Off.stage with the symbolic burial, Cr. promulgates his nom. Olt:(}.~g~~ ~ In their desire to show the depth of An.'s religious convictions
of conduct" (19 t), in his opening address. There, too, heJi:;hows 0 Y\ herej crrncs sometimes picture her as putting divine law in opposi-
. . . .!
hiS distrust for the custom (nomos) of ordinary Citizens, accusm tion to human law) That is not what is at srake.t she sees no
them of habItual gree In IS use of nomlsma 296), a word which di§c~ancy between thelaws of Zeus and hiiToyalty to hurnanifv.];
means bothcurrent coin an ordinary practice. Finally, the Cho. She doesnot'seeTierseIrfaced"\v,tn a Kierkegaardian choice between
(38 1":82)'-and 'Cr.'(449) 'precipitate An.'s discourse here on the God and man) In her e e l is not a nomos
unwritten laws when each accuses her of transgressing Cr. IS "laws. n precisely because itiB at ~;ar!2nce"W{th hu~an decency and t ere ore
She expresses her thought in these lines with uunost-sirnplicitv. a~~o with Zeus'laws In An.ts language, Cr. IS proclamation IS always
Zeus is not the author of Cr.'s decree, and no mortal can override called a me-;'e'decree, kerygma (see 452 n.), not a nomos. Her love
(hyperdrameziJithe' unwrTii~n"-;;nd unchanging laws of Zeus, laws ercelves that the burial of her brother must be in harmon with
of infinite age and-mysterious origin (450-55). Cr. has gone beyond eus' laws Zeus is present to her in the dishonored corpse of her
his sphene (see -4-55'n:) of influence, beyond the marker (dike) of -brother. J5he comes to understand the divine not in abstract terms
-'--'-' .".- ._~ .• _-" ,.>., -._/-.

ine7;;'T{s: She uses noma? derivative, nomlmon, a word less s~llied b~!. thrQ1Jl:A .ildeeply. felt human experience. For An" !!.iYine law
by popular devaluation and thus better able to convey the original

is embodied in phitia. concern for those she loves. She reveals her
on'enes's- of Ze'usi" law (true nomos)
. . . . . . -.~
Defense of the Unumtten Laws
GUIde to Sophocles' ANTIGONE /
and of her lovmg nature (Physls). ~~s_t~~s concrete religious convic-
.t.iQ!> that makes her both a. nobl." -"nd l'_.b~l~evable character. ph'ySlJ, since its very ongln IS in one's natural rights, not in the
Cr. answers her defense of the agrapta nomzma, t...he unwritten rights of posrtive law. That this union of pl!YSlS and 1lOmos was a
laws, With a neatly balanced response that shows not only hIs ability,. deep Sophoclean convrcuon is clear from the plavwrighr's rcasscr-
to handle rhetorical debate in the fashion of contemporary oratorY tion of It at the end of the Oedipus at Kolonos (1381-82)" He may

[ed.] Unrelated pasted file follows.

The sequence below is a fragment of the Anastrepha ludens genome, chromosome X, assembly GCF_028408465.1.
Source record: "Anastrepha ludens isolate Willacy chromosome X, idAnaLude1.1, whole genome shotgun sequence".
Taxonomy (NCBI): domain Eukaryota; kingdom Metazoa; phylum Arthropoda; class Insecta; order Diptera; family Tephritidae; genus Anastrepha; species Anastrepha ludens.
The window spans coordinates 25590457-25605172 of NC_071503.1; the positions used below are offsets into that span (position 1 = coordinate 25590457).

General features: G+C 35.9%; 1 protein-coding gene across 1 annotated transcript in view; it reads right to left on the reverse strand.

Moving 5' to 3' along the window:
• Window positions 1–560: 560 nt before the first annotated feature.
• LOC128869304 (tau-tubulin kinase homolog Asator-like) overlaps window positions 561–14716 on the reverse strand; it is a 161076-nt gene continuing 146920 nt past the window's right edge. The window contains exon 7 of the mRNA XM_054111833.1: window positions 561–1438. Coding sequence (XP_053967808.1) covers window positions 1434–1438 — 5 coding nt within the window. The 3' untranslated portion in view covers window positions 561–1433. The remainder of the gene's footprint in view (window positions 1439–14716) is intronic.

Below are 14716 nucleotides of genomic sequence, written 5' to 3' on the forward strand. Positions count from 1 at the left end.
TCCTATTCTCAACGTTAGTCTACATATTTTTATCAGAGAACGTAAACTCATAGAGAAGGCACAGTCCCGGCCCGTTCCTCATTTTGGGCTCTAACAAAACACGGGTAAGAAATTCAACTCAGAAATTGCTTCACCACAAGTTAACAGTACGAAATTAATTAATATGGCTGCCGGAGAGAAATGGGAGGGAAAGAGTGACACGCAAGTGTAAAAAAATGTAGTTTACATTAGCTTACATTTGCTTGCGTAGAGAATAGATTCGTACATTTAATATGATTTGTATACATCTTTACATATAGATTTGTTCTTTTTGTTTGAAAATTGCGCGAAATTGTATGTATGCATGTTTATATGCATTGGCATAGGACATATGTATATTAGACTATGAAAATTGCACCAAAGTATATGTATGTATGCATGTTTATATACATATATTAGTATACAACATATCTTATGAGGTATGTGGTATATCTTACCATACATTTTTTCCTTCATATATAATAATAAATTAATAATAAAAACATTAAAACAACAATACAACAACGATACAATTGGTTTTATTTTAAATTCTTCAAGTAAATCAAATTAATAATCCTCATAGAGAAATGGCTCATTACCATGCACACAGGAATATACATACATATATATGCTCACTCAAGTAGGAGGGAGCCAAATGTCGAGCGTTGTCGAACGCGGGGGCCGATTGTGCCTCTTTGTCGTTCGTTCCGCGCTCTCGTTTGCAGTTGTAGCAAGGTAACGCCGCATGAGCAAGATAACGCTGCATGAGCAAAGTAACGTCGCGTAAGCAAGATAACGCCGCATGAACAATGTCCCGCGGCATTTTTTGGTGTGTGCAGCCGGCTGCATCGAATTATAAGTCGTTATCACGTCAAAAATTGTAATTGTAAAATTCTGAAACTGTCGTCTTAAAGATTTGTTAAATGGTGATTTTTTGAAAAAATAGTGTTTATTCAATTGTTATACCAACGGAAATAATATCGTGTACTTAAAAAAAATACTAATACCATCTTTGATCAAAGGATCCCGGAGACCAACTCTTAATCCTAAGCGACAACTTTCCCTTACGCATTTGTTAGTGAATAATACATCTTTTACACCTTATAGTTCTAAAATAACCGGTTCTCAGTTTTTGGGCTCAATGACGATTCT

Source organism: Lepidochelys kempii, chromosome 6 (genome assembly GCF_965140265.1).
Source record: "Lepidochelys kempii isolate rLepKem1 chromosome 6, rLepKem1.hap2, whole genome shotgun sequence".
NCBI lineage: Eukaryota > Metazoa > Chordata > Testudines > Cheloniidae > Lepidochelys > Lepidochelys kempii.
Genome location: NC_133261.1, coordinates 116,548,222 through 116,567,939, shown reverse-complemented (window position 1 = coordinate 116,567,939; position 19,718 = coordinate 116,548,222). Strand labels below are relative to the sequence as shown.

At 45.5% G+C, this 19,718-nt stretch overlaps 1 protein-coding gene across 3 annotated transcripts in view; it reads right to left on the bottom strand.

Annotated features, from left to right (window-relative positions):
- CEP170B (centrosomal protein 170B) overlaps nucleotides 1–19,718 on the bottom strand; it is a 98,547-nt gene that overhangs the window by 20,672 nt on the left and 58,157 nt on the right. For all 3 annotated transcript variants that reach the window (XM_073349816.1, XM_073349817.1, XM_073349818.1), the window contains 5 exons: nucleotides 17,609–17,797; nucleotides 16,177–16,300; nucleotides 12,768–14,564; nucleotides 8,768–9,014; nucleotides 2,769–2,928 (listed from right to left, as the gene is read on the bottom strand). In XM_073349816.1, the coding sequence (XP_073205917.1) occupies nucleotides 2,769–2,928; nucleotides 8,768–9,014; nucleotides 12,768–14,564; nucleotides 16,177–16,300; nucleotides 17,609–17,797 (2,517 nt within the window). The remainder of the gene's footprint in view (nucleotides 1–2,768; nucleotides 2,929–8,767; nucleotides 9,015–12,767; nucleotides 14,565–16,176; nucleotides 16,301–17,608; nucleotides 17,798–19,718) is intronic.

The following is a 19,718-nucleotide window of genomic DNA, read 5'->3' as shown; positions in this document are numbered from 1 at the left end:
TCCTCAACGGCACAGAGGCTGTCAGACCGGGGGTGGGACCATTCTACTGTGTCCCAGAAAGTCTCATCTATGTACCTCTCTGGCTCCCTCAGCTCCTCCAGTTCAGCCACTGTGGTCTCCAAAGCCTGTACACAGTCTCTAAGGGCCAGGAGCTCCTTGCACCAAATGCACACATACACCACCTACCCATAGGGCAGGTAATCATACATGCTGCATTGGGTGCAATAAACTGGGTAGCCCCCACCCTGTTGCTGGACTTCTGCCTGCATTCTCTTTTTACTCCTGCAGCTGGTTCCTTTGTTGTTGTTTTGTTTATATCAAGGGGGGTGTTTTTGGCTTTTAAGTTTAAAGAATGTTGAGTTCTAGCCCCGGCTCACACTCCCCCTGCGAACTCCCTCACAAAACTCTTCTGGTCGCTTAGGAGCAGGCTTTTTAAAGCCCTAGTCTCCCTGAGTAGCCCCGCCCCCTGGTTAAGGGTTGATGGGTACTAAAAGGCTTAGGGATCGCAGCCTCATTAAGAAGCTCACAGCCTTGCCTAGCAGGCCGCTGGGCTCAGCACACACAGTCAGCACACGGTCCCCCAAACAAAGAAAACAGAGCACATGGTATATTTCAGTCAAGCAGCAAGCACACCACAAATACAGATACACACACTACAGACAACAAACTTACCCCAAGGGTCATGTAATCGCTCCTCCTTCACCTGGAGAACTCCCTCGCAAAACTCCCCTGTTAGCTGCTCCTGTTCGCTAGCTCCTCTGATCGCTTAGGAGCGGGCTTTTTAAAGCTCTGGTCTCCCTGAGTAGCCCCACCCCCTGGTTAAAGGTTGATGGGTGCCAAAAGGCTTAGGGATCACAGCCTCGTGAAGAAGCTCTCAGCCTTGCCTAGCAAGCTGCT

15iJl also his utter failure to comprehend her argument. He proceeds very well owe this insight to Heraclitus," but it has become the
from thc·general to the particular, lectunng on the just deserts cornerstone of his rcl igious edifice.
awaiting iron-stiff spirits (473) and overly spirited horses (477-78),
and then specifically accusmg An. of insolence in her transgression
(hyperbamem) of the established laws, nomous tous prokeimenous
(48 1).
He fails to hear that there may be a law transcending his decree.
He sees and hears only thc evidence of thc senses: a female threatens
to take Qv~r ~h~_:nan~s rightful mastery (484). This leads ~im to ....-\,,(f\.
the..tyran!1!.f"Ul!Qgic..oLcQndcmning the other girl. Ism., WIthout .Y-'
any evidence or her involvement. In so doing) he cle~~~y'_!.~ects
the legltlma.\e.delIlands of physu, nature, and of phi Iia, family, not
0':'!Y3_~LlliJL"Iso by statement: "Even if she were closer in
kinship than any who worship Zeus at our family al tar, she and
her sister (xynounos, Iit., 'one of common blood') shall not escape
the heinous fate of death" (486-89). Cr. thus links Zeus and family
and rejects both.
--- ---
"Tlic debate between /lomos and PhyS1S resonates throughout the
play: It~.:~nc:I_T~!':.Csias ~oth try in vain to warn ,the king of his D~ >
~.i.~~.5e ~f_ nomo~ through. Images: ~r the sea and d~sease. Cr. onh'Cr t .
harden~_ his.,posltlOn, addIng to hIS nomOl the subservlence?f females v~ r I>
and the unassailable position of th.e J:uler..whe.tl1C~ h." IS n ht or
wrong( 59 5. ~ o. reproaches An. WIth t e epithet autonomos,
"follower of one's own law" (821).6 The-odes keep returning to
the role of nomos (e.g., 368-69, 613-(4). Especially notable is the
Ode on Eros, where if Goheen 's Interpretation IS correct," "the
great laws" (i.e., the unwritten laws) with Eros sitting alongside
are in conflict with the lesser written laws (i.e. of Cr. and the
po/is). Only the androgynous hero, able to revere both Eros and
the agrapta /lOm1rna of Zeus, faithfully fuses /lomos and PhySlS. For
An., /lornos stands for these ancient laws implanted in the human
psyche by Zeus. They include basic human rights (e.g., respect
for family and for burial). This /lO"IOS cannot be in conflict with